Pulled Elbow (Nursemaid’s elbow) – A panic situation

Pulled elbow is a common injury in children under the age of five.  Pulled elbow is usually caused by a sudden pull on the child’s forearm or wrist like lifting the child up by one arm. It can also happen when a child falls. Pulled elbow also called nursemaid's elbow. It is unusual for children over five years old to get a pulled elbow, as their joints are a lot stronger.

Pathoanatomy -

There is strong, flexible band called annular ligament normally holds the radius head in place, but with fall or sudden pull, this ligament can be overstretched and bone partially slips out from underneath the ligament.

Clinical features -

In most cases, children with pulled elbow will cry immediately after the sudden pull, and after that child won't use the injured limb. Affected arm hang will lay by the side.

An X-ray is not necessary for the diagnosis, clear history and observation of the child is needed to make the diagnosis.

Treatment -

Pulled elbow will be reduced on manipulation by your Paediatric Orthopaedic Surgeon. This procedure is painful, but it lasts only for a short moment and radial head popping back into the normal place will be felt. With successful reduction, analgesia is rarely needed. Just observe the child for short period after the manipulation, to see return to the normal activities in the affected limb. If your child is not moving the arm fully by the next day, take them back to the doctor so that their arm can be evaluated again.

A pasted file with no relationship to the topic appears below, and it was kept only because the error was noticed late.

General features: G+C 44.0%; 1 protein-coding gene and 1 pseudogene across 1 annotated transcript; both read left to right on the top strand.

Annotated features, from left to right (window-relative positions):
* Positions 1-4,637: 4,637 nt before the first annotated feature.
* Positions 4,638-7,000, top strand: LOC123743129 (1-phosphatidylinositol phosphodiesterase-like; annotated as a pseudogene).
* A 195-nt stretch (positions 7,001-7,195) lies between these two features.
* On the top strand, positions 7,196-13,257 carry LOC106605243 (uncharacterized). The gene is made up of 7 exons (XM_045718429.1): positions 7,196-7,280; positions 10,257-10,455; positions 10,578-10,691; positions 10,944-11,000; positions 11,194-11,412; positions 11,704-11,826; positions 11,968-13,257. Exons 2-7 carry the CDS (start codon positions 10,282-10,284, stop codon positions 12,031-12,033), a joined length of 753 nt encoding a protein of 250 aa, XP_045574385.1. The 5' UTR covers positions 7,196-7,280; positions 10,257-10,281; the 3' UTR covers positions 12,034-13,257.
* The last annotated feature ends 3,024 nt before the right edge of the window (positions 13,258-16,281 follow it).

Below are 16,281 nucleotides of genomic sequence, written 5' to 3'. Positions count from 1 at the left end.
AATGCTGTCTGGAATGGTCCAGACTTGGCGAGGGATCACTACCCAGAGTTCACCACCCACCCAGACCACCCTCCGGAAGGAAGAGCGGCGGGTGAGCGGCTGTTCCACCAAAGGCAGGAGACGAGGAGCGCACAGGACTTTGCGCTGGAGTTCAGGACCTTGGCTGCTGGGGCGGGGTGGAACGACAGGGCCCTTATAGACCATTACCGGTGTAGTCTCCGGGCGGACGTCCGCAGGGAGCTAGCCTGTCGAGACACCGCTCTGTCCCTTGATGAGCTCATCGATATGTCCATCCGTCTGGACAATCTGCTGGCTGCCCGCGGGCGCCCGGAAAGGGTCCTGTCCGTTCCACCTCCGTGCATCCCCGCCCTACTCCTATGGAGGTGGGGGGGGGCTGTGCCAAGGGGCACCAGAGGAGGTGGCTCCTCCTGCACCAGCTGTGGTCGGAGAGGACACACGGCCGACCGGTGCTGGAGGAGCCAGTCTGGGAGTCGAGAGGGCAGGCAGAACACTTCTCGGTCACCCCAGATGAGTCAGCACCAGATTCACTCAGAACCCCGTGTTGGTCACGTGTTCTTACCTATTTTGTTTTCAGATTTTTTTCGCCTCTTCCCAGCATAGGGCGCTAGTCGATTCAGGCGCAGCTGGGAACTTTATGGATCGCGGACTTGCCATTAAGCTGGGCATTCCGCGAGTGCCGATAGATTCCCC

Prognosis and counselling -

A pulled elbow usually will not cause any long-term damage to your child if treated promptly and appropriately.

However some children are more prone, for instance in children who have particularly loose joints.

Prevention is better than cure, so make sure you don't pick your child up by the forearms or wrists and lift them up using their armpits instead. Teach others who care for your child, such as grandparents and child care workers, the correct way to pick up your child.